We scored the BD8900 very highly in terms of its picture processing, Blu-ray, 3D and DVD playback. The Smart features were also very impressive and video file support was also decent so the 6900 should do similarly well in its core areas, but we won’t be taking anything for granted and we will be subjecting the unit to our usual array of testing, as you never know. There’s still plenty on offer with the Samsung BD-D6900 so let’s engage the remote control and see how it does.
To the rear of the D6900 is a single HDMI output; antennae connections – both in and out; a LAN port; Digital Audio Out (SPDIF) plus legacy RCA and Component connections. As per the AACS Adopter Agreement, the component connection is hobbled for Blu-ray disc in only allowing an SD (576i) signal through it, and you wouldn’t want that! It’s a fairly standard set of connections (bar the aerial sockets) for a Blu-ray player.
General build quality is probably what we’d describe as average and the plastic casing is of a fairly thin grade but the supplied remote control is of a reasonable standard, with typical Samsung layout and feel. Haters of material containing ‘black bars’, typically 2.35:1/2:40:1 shot film, may delight in the inclusion of the ‘Full Screen’ button that is designed specifically to eliminate them. We, of course, would never advise its deployment as it ruins pixel mapping but others differ. Most of the supplementary buttons, when compared to a typical Samsung TV remote, are at the bottom including the 2D>3D, Smart HUB and Record buttons but, otherwise, the majority of operations will be performed, comfortably, toward the centre.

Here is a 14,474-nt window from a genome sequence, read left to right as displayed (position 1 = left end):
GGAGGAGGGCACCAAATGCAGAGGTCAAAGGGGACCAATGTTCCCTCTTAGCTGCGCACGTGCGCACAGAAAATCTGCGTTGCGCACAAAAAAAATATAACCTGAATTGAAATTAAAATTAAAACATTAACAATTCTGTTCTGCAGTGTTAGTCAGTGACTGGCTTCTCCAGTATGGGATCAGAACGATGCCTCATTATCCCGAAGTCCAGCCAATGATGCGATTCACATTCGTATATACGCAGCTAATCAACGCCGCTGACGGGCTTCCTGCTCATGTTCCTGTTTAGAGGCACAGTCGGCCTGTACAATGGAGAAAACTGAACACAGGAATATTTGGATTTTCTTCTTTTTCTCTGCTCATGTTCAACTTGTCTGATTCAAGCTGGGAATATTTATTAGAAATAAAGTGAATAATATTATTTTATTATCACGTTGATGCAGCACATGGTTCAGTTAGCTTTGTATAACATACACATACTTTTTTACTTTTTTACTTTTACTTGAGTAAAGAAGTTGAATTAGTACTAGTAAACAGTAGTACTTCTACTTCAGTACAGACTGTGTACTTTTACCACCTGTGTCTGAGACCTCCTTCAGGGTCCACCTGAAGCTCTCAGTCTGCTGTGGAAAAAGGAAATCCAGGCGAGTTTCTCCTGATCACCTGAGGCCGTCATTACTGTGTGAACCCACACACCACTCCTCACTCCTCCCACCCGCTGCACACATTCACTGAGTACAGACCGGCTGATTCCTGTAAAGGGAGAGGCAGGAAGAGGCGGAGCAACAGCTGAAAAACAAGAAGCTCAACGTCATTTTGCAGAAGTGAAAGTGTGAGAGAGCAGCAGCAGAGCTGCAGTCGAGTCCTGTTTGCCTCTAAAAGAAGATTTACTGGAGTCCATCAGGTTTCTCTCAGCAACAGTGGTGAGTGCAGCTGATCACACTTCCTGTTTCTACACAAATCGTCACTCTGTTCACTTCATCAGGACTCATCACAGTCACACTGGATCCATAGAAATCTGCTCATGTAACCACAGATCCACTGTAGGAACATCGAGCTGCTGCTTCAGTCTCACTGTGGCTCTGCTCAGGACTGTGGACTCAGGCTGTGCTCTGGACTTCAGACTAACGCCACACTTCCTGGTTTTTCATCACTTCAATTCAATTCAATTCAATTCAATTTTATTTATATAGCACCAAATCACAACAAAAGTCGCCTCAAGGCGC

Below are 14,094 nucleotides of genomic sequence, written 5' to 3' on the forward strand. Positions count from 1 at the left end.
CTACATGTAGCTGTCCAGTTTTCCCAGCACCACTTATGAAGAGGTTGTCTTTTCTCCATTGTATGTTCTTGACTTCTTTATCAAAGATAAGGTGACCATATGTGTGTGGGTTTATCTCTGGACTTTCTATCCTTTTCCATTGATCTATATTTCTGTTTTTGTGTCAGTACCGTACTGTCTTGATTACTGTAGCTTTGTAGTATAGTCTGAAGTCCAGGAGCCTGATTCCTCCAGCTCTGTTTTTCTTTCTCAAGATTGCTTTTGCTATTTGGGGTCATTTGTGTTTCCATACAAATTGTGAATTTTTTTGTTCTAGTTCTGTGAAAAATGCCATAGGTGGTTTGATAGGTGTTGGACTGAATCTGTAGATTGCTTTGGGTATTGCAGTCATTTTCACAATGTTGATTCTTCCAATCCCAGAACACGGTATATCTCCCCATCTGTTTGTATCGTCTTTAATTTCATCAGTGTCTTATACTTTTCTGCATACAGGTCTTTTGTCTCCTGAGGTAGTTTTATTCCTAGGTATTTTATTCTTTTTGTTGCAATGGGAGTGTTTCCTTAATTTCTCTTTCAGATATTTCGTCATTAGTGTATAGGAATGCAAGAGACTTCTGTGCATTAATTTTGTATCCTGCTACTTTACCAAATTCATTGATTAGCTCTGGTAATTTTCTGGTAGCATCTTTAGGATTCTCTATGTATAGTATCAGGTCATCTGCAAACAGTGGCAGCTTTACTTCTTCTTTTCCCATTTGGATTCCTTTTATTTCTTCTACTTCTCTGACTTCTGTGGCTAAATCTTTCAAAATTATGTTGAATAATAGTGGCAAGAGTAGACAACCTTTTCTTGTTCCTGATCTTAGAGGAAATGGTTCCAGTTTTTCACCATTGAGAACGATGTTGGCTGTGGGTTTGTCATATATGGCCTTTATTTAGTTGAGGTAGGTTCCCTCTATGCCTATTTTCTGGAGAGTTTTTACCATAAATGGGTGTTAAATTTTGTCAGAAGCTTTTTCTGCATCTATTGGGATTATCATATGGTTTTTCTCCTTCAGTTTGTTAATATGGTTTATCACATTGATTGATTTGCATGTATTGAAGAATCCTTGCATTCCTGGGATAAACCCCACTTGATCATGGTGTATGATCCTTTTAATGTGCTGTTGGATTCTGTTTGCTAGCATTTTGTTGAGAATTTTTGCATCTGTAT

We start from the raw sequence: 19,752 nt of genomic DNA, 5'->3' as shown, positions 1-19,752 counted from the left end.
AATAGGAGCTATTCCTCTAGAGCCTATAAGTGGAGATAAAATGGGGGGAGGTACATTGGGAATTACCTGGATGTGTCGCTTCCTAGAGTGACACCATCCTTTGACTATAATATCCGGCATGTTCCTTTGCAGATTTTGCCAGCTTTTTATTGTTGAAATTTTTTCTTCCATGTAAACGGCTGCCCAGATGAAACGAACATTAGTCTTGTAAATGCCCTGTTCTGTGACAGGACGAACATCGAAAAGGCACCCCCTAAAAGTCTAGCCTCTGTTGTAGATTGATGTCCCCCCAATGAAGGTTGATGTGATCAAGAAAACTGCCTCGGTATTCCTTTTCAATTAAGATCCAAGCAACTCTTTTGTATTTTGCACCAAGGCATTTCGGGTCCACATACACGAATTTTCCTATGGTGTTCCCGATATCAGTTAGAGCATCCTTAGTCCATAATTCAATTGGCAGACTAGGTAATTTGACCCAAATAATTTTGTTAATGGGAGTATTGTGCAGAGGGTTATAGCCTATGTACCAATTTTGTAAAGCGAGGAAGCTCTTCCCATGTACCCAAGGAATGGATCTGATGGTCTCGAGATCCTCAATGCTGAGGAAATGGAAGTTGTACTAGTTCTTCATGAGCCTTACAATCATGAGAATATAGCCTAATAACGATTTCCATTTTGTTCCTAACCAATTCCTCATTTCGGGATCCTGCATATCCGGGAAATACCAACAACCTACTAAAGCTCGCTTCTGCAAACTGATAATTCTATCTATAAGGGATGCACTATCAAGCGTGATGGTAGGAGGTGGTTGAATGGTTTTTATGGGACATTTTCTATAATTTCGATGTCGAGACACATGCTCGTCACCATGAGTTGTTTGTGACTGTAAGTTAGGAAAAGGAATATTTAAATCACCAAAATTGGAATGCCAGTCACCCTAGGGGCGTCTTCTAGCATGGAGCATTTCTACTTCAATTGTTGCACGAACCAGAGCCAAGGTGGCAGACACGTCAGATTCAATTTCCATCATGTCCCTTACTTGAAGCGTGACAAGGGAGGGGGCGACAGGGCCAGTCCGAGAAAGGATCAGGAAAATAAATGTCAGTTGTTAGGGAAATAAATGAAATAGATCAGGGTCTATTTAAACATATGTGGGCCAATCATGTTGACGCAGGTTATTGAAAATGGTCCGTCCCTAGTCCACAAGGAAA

Menus and Set Up
Much as the D8900 that went before, the D6900 set up process was a simple operation and we were soon ready to explore the features on offer. Menus were, as expected, comprehensive but that’s to be expected with a multi-faceted device. The structure consists of 5 main areas: Watch TV, Internet, My Devices, My Contents and Watch TV, Internet, My Devices, My Contents and Settingswith each containing a number of options and sub-menus.
The Settings Menu contains an absolute host of options, split in to 9 sub-menus, and we’ll go over the most important of these here. First of all we have the Display settings sub-menu where there are options for 3D Settings, TV Aspect, Smart Hub Screen Size, BD Wise, Resolution, HDMI Colour Format, Movie Frame (24FS), HDMI Deep Colour, Still Mode and Progressive Mode. We will look at what effect some of those do late rin the review but, as a guideline, we’d advise switching off Deep Colour – unless playing back AVC HD material from a video camera; leaving Movie Frame (24FS) at Auto for smooth Blu-ray playback and the same for Progressive mode to ensure non 24p film cadence detection is operative.